A lot of people aren’t fully familiar with the role of a chief of staff and what they do. Their only reference may be hearing mentions in the news or seeing characters on Scandal or The West Wing. And though the chief of staff role has long been employed in politics, it has more recently gained prominence in the corporate and nonprofit realms as well.
What is interesting is that the role looks fairly different across sectors, and frankly even within them. As someone recently asked me, “There are lots of flavors of chief of staff. What flavor are you?”
Types of chief of staff
It would be wrong to say a given chief of staff falls neatly into one of these buckets, but they do outline a few of the different ways chiefs of staff and leaders operate together:
The surrogate: This chief of staff is in many ways like a second version of the leader. She attends meetings in her leader’s stead and often makes decisions on her behalf. She manages the leader’s team. She is a gatekeeper, keeping the flow of information to the leader targeted on what is most critical in the moment.
The shadow: This chief of staff is always by a leader’s side. Rather than replacing the leader in meetings, she attends alongside, taking notes, then planning and following up on action steps. She is a ghostwriter and a behind-the-scenes force in making things happen.
The executor: This chief of staff gets things done. She may not replace the leader or even be alongside her most of the time, but she takes over multiple initiatives on behalf of the leader and the team. She oversees cross-team initiatives, leads communications efforts, creates systems and processes to make things flow with ease.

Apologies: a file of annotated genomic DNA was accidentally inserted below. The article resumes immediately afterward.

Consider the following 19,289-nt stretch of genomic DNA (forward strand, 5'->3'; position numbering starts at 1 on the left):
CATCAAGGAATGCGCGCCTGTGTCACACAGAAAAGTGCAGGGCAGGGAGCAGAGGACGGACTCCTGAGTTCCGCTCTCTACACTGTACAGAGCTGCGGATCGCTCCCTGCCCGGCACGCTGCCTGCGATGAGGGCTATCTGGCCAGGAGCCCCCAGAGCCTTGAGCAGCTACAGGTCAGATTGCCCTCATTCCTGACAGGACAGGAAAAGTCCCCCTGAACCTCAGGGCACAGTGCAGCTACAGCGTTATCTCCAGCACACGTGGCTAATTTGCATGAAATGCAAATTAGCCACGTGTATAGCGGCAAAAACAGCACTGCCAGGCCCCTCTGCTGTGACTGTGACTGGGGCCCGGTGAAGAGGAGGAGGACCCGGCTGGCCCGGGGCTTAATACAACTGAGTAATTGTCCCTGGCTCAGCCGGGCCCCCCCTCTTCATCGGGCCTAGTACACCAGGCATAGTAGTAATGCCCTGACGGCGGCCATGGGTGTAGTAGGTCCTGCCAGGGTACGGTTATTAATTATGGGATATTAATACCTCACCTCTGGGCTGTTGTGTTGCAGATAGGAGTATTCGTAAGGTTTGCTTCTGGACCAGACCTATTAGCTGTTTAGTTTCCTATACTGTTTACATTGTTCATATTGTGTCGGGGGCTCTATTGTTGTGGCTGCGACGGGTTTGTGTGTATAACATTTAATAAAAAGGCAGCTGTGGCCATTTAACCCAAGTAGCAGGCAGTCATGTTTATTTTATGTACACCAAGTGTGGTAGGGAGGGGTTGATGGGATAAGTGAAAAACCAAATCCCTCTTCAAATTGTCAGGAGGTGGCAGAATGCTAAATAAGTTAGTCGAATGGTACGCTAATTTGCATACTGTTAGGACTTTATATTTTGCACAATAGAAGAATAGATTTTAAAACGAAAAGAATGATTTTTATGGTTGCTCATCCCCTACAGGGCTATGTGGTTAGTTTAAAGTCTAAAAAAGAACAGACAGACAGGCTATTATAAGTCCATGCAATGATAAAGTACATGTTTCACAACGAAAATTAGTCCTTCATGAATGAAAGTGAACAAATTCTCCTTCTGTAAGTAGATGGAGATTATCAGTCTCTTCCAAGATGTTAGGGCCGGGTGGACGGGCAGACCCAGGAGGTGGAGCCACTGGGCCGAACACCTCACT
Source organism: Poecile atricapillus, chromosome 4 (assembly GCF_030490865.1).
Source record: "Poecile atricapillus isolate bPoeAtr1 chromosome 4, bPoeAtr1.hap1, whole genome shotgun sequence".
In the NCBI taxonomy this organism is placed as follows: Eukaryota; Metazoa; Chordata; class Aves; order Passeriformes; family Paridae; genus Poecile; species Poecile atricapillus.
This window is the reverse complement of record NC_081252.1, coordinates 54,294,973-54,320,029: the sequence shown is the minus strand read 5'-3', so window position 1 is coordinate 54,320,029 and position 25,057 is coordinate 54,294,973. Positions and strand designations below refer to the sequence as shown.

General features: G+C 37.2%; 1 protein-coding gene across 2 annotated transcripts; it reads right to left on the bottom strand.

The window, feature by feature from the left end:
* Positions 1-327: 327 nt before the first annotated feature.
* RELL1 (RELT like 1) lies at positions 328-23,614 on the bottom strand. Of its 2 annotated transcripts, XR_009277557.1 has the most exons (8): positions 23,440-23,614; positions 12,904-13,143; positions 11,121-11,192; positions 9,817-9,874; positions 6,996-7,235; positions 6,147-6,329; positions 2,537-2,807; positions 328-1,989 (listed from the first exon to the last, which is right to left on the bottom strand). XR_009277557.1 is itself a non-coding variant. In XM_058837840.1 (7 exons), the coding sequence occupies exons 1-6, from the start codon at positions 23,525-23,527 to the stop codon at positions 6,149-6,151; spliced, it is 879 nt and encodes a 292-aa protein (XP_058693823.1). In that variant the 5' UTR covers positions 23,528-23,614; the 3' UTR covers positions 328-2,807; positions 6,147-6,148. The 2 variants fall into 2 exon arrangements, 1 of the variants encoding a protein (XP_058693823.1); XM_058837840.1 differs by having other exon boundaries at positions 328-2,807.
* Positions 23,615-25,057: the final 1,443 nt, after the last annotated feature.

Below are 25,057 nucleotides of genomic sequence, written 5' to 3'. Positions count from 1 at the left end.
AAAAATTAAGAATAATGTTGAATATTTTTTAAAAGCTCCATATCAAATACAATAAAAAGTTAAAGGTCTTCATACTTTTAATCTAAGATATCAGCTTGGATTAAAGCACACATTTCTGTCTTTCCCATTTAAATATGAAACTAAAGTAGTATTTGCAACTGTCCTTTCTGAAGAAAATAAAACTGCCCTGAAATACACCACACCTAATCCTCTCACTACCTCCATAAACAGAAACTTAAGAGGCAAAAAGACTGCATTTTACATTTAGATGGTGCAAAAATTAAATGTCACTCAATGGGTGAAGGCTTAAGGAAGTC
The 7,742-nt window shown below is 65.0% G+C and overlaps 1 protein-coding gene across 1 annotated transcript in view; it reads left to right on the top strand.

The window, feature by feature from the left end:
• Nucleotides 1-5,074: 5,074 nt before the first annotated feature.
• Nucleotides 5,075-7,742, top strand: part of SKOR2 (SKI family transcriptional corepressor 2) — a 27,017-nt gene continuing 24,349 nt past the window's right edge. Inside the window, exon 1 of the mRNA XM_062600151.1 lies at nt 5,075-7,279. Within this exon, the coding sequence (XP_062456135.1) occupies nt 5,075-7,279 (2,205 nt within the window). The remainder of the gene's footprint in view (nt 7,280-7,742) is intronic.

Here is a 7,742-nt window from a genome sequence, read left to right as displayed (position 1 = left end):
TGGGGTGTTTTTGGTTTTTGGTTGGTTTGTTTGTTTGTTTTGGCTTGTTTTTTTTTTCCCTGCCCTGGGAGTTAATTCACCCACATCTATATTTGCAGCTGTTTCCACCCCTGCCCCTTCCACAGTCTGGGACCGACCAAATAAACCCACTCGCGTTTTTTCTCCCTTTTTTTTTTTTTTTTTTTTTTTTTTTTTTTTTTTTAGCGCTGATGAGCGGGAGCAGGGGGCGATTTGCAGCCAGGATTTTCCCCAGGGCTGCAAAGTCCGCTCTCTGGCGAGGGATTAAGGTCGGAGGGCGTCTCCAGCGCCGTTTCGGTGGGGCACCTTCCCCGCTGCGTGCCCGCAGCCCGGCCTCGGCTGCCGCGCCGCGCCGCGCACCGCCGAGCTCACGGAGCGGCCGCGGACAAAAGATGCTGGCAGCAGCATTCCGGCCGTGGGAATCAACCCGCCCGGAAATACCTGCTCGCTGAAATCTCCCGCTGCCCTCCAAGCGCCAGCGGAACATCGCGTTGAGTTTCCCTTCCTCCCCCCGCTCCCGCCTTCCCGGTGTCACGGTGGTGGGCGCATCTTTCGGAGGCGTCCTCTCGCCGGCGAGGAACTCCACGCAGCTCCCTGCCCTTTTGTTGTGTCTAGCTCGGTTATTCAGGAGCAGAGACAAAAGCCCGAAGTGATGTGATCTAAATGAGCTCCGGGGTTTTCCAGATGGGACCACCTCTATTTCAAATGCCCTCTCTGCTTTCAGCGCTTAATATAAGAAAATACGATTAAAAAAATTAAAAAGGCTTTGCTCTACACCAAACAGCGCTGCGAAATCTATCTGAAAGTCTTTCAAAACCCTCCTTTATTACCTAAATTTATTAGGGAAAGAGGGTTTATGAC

Each chief of staff will have a unique set of duties, but here are a few roles all chiefs of staff play to some degree.
Being the right-hand person: A chief of staff is always there for the leader she works with. She is a trusted adviser who can be called on at any moment to provide support.
Lightening the load: A chief of staff makes a leader’s life easier. She takes over tasks and duties the leader would otherwise be doing herself, whether that’s managing a team, preparing for key meetings, or leading high-stakes projects.
Connecting the dots: A chief of staff must be well connected with those reporting into a leader, and others across the organization, in order to influence outcomes. She often has a bird’s-eye-view across teams and departments, and is able to connect the dots in ways others are not.
Beyond these common themes, however, there are more differences in chief of staff roles than similarities. And that is truly by design. A chief of staff’s main role is to enable her leader to reach new heights, and each leader needs a different type of support to do that.